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Konstantin Semianov
Konstantin Semianov

Posted on • Originally published at Medium

How to Create a Swift Package From a C++ Library

Cover photo by Kira auf der Heide on Unsplash.

This tutorial will guide you through the process of creating your own Swift package. It will provide bindings for a popular C++ linear algebra library — Eigen. For simplicity’s sake, only a subset of Eigen’s functionality will be ported to Swift.

Challenges of C++ and Swift Interop

C++ to Swift bindings are a complicated story that heavily depends on what kind of C++ code you wish to port. These two languages do not have apparent one-to-one API mapping. While there are automatic binding solutions present (e.g. Scapix, Gluecodium), they can successfully map only a subset of C++ language. You may benefit from such binding solutions if you are a library developer who is willing to write code that is easily convertible to other languages. However, if you wish to use a third-party library, then usually you are in for a rough ride. In such cases, you might have only one choice - write bindings manually.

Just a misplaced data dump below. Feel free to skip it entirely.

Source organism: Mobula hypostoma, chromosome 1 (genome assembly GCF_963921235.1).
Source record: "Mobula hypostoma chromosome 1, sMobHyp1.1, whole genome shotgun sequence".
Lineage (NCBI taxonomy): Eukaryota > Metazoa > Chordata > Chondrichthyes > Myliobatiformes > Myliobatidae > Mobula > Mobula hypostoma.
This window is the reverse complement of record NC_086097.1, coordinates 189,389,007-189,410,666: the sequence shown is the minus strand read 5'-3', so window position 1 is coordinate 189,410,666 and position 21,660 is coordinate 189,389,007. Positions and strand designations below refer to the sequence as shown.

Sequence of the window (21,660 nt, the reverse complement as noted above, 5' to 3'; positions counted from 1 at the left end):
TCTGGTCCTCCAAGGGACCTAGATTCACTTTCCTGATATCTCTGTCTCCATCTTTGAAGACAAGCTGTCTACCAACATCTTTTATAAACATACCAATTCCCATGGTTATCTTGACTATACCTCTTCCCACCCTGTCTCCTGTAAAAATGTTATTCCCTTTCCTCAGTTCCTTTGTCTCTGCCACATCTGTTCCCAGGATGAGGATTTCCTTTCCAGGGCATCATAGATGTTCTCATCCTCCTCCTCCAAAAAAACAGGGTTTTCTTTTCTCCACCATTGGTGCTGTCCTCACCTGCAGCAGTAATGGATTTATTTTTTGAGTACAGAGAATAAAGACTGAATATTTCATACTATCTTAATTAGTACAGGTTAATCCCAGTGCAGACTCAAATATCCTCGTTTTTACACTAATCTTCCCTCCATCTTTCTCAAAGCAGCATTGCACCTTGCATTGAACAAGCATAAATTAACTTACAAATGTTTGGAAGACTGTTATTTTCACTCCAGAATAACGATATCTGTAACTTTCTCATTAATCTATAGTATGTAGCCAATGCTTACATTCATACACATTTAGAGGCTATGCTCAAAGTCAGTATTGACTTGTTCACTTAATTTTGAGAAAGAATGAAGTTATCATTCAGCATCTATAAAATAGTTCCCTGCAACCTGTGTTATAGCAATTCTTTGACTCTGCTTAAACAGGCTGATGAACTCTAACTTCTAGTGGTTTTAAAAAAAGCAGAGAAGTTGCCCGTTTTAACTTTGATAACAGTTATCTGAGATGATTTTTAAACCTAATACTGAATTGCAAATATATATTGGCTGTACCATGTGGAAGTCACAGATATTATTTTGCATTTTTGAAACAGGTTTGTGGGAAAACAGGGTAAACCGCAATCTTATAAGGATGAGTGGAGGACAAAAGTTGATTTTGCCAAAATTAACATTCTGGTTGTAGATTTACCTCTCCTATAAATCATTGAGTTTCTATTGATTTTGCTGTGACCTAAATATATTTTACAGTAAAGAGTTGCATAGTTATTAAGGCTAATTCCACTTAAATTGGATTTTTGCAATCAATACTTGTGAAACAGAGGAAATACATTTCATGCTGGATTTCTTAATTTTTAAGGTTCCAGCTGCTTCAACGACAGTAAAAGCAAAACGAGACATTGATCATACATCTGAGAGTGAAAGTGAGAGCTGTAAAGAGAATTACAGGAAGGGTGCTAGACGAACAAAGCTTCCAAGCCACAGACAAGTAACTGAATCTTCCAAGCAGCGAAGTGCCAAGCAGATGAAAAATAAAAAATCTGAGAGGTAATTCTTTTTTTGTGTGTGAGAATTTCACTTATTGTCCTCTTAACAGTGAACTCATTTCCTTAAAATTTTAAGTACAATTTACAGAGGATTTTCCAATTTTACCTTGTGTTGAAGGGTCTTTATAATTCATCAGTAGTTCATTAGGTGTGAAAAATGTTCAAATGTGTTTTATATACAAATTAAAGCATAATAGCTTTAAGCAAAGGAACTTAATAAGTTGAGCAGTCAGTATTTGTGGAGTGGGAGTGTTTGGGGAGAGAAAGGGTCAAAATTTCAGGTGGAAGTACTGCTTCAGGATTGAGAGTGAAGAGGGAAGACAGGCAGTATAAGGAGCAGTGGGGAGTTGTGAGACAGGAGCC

Swift's team already provides C and Objective-C interoperability in their toolchains. At the same time, C++ interop has a manifest with no clear implementation timeline. This manifest discusses possible designs and tradeoffs for C++ and Swift interoperability. One of the most challenging issues is importing templates. It may seem that C++ templates and Swift generics are similar. However, they have important differences. At the time of writing, Swift doesn't support non-type template parameters, template template parameters, and parameter packs. Also, Swift generics are constraint-based (similar to C++20 concepts). At the same time, C++ templates perform syntactic substitution, i.e. attempt to substitute template with concrete type at the call site and see if the type supports the syntax invoked in the template. All in all, if you wish to call heavily templated C++ library from Swift, tough luck!

Problem Setup

Let's try to make manual bindings for a heavily templated C++ library Eigen. This a popular library for linear algebra: matrices, vectors, numerical solvers, and related algorithms. The basic strategy for the wrapper will be as follows: pick a concrete type, wrap it into Objective-C class which will be imported to Swift.

One of the ways to import Objective-C API to Swift is adding C++ library directly to Xcode project and providing a bridging header. However, you usually want your wrapper to compile as a separate module. In this case, you need the help of a package manager. Swift's team heavily promotes Swift Package Manager (SPM). Historically, SPM lacked some features which prohibited many developers from migrating to it. However, it imporved drastically over the years. In Xcode 12 you can finally bundle resources with your package and even use a package in a Swift playground.